It is also possible that Gaia will discover 'Planet X' - if such an object exists. Ever since Pluto was discovered in 1930, a number of astronomers have believed in the existence of a tenth planet, out beyond Pluto. The hypothetical planet has been searched for many times but, obviously, not yet found.

Exploding Stars

During Gaia's five-year lifetime, calculations suggest that the spacecraft will detect some 100 000 exploding stars (supernovae) in distant galaxies, before they reach their maximum brightness. This will provide an early warning system for astronomers on Earth who wish to study them and use them to gauge distances to the host galaxies.

It is essential to observe such supernovae as they are still climbing in brightness. This is because the peak brightness they reach is the essential measurement for calculating their distance. Far out in space, Gaia will be in a prime location to make such observations.

Testing Einstein's General Relativity

Gaia's scientific harvest will allow Einstein's theory of General Relativity to be tested as never before. This is because the accuracy to which the spacecraft can measure positions is so great that usually negligible gravitational effects will show up in the data.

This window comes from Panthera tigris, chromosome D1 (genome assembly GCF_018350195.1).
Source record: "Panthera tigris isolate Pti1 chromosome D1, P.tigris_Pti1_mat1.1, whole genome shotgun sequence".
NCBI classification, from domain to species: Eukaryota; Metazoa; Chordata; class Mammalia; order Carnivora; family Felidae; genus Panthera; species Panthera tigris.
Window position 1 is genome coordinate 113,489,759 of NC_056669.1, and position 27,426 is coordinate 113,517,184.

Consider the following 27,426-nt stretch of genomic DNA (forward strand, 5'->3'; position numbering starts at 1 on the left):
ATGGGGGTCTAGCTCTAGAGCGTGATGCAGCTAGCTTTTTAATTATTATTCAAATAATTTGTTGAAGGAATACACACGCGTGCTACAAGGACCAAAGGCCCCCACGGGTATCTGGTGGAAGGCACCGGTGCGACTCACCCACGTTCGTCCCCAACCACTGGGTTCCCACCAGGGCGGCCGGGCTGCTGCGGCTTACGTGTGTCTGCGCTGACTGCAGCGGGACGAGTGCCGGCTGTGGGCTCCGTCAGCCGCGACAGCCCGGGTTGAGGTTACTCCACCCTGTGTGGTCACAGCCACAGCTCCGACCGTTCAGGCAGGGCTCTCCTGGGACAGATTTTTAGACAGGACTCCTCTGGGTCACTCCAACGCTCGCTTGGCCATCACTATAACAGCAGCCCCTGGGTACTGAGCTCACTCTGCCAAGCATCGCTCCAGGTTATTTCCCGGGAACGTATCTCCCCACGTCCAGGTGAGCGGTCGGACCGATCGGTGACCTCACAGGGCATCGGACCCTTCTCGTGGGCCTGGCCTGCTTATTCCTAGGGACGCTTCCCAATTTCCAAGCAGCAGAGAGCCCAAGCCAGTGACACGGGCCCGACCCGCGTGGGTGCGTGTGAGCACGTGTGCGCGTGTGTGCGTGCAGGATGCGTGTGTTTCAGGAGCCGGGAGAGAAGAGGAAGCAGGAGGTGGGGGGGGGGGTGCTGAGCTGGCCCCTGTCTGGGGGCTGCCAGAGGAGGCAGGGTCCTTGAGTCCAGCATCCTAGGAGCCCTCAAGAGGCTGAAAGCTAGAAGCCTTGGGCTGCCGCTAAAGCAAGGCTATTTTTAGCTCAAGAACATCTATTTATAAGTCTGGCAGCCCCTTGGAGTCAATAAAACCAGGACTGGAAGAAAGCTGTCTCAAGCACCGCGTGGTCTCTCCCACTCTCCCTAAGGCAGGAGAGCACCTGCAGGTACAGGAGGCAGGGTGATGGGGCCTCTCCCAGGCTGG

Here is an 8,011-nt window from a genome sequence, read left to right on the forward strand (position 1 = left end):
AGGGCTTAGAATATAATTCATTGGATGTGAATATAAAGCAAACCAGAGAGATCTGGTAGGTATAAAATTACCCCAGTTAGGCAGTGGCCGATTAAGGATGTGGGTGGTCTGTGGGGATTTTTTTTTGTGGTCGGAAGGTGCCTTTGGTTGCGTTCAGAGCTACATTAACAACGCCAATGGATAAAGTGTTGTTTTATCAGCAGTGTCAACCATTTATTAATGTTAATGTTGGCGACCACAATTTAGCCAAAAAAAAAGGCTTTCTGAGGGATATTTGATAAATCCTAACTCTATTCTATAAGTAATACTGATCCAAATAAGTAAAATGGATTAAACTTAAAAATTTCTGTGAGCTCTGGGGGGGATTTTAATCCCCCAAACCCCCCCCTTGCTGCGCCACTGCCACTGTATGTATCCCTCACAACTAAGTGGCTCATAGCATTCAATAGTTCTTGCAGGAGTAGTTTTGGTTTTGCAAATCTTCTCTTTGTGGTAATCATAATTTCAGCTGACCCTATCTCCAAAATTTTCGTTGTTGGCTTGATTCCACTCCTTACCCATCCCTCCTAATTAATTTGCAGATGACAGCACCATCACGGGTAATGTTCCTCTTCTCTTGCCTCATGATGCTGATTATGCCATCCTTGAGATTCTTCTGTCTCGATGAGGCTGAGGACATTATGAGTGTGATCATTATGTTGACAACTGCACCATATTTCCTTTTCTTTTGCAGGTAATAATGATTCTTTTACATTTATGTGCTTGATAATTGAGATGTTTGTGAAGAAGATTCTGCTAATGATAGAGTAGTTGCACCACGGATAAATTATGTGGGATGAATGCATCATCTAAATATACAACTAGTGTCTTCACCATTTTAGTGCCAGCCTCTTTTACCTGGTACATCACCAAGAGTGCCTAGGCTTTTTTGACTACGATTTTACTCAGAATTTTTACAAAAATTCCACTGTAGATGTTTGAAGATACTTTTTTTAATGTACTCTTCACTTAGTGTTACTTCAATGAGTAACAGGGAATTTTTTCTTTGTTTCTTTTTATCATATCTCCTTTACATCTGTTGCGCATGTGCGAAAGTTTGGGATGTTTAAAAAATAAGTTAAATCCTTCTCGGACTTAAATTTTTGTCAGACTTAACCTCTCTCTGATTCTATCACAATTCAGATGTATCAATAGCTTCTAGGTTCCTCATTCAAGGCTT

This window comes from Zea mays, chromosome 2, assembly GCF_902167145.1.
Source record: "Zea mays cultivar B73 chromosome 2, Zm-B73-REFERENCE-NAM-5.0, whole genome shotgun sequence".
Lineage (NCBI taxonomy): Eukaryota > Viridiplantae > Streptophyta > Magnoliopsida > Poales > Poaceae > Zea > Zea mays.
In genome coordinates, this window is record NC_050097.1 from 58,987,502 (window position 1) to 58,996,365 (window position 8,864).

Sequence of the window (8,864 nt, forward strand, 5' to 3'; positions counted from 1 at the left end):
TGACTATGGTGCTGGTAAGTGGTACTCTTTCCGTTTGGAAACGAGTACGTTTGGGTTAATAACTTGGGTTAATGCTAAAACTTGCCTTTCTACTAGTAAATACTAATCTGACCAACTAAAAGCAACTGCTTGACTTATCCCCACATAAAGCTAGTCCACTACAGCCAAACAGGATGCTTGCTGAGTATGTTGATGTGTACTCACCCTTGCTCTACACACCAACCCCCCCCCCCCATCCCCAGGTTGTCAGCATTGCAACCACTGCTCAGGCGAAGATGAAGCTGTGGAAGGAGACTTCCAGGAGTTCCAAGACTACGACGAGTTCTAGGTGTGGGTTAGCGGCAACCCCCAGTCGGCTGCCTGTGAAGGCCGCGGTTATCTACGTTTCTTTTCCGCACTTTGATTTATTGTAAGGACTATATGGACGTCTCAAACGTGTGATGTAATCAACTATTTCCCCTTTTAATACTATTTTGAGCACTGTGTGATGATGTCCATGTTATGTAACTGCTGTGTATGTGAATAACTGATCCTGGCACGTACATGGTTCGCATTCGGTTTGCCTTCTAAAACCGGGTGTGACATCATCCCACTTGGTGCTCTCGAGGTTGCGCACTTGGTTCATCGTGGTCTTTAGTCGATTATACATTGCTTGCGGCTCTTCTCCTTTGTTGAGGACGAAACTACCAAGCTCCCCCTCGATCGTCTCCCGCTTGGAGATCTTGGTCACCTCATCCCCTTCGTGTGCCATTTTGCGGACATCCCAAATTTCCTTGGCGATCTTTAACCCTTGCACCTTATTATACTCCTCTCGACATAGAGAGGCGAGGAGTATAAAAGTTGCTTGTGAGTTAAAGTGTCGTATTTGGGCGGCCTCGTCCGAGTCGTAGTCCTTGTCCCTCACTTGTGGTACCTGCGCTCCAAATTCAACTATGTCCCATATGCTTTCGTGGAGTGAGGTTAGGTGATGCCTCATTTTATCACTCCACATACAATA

One such distortion is the bending of light by massive objects. As light passes by the Sun, or a planet in our Solar System, it is deflected slightly by that object's gravitational field. This means that the star's position will appear to move slightly. Gaia will detect this shift and allow the most precise measurement of this effect ever.

Another consequence of General Relativity is its prediction that the fabric of space, the so-called space-time continuum, can 'ripple'. These movements, called gravitational waves, cause distortions that will alter the apparent position of a star. As yet, gravitational waves remain undiscovered but Gaia's precision observations will allow astronomers to calculate upper limits on their strength. This will help to pin down the accuracy that gravitational wave 'telescopes' will need to achieve if they are to detect these elusive ripples.

Another tantalising possibility is that the strength of gravity is changing slightly every year. Whilst this can only be a minuscule variation even during a human lifetime, it could mount up into something significant over billions of years. Gaia will pinpoint white dwarfs, the cooling remains of dead stars. These give out heat for billions of years according to their pull of gravity. The amount of heat they give out determines how brightly they shine. If the strength of their gravity has decreased, then the white dwarfs will be dimmer than expected. So Gaia's census of white dwarfs will afford astronomers an insight into the amount of any decrease in gravity that has taken place.